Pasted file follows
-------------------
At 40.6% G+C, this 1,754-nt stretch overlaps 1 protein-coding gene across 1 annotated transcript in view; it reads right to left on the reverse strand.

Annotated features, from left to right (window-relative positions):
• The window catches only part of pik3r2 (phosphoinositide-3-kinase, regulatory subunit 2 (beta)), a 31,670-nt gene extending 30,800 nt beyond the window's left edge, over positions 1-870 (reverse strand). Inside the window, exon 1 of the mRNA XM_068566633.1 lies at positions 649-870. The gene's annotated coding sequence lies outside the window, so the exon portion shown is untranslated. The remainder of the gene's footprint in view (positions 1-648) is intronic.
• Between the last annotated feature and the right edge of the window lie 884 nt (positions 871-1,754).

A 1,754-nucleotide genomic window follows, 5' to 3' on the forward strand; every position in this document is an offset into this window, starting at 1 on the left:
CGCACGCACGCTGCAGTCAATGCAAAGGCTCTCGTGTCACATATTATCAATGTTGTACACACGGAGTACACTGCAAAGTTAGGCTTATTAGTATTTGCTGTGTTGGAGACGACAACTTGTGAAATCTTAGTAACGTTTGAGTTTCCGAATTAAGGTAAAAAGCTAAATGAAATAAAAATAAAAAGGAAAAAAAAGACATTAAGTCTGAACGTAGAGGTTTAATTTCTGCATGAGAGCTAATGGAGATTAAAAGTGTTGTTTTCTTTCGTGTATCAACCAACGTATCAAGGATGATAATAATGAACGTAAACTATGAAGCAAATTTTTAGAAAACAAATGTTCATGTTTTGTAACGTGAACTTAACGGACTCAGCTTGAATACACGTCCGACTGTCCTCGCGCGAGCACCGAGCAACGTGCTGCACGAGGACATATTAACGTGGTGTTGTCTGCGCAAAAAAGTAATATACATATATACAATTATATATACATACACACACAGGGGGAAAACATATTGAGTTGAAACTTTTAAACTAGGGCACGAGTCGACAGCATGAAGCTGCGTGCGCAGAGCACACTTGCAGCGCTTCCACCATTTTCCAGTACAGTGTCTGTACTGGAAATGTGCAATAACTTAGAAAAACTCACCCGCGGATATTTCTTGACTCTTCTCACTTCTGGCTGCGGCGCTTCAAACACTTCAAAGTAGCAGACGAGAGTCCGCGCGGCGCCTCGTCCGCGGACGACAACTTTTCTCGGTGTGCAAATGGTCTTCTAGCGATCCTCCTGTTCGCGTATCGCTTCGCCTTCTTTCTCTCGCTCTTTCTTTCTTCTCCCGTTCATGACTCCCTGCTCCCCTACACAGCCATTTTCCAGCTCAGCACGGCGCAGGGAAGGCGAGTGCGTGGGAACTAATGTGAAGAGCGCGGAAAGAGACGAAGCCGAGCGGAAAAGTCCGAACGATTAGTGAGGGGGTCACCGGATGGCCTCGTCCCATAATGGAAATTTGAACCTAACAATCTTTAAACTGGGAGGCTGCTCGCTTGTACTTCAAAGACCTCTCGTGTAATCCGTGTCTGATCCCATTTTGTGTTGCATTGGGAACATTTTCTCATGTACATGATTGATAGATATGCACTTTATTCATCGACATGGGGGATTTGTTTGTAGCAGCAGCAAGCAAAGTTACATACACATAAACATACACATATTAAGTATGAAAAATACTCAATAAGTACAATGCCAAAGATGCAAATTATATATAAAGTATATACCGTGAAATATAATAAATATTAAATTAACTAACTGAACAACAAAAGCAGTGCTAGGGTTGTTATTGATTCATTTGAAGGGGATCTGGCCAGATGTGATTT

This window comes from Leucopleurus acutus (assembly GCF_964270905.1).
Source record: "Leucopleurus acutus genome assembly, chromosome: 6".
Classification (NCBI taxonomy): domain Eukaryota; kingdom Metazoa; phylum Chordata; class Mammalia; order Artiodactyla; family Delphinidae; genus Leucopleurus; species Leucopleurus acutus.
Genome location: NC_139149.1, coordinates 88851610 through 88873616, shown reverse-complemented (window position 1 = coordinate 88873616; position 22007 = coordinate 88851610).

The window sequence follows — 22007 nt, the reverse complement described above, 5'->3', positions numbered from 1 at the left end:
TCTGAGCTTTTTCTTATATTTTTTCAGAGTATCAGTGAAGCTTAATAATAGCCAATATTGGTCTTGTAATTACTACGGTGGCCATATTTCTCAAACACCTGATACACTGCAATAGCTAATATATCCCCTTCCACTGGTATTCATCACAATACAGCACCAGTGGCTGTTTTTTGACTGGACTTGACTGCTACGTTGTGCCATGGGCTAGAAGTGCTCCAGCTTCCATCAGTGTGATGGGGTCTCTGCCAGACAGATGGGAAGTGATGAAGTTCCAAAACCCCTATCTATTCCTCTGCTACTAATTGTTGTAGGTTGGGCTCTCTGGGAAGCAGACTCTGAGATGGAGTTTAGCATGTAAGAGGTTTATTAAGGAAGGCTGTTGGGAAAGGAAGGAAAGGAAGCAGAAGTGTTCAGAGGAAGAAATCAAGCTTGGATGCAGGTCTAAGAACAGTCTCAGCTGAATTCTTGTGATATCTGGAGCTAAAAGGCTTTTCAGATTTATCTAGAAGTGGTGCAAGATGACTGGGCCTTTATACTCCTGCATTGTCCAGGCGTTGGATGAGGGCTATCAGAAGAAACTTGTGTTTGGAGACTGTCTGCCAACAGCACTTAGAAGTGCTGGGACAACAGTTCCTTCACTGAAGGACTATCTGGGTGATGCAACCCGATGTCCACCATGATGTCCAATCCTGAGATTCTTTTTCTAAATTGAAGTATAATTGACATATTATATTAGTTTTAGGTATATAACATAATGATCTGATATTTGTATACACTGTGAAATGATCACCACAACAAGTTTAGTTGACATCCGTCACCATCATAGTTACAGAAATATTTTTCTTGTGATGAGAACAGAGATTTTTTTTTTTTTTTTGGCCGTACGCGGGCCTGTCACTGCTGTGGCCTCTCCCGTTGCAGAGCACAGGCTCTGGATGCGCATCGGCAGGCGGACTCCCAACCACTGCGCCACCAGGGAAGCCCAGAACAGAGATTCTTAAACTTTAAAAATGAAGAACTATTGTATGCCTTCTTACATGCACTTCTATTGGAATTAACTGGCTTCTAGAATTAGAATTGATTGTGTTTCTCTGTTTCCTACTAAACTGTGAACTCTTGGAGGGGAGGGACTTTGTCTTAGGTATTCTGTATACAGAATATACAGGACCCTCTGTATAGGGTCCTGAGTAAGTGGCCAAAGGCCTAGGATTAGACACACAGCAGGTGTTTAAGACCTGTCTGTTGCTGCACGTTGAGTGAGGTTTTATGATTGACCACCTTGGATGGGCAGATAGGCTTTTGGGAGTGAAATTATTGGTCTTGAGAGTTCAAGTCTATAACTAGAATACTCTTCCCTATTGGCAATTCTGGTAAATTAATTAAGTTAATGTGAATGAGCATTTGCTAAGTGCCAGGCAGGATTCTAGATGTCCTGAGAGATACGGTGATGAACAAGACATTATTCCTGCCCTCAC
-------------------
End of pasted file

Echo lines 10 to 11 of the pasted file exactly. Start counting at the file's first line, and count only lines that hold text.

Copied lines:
Genome location: NC_139149.1, coordinates 88851610 through 88873616, shown reverse-complemented (window position 1 = coordinate 88873616; position 22007 = coordinate 88851610).

The window sequence follows — 22007 nt, the reverse complement described above, 5'->3', positions numbered from 1 at the left end: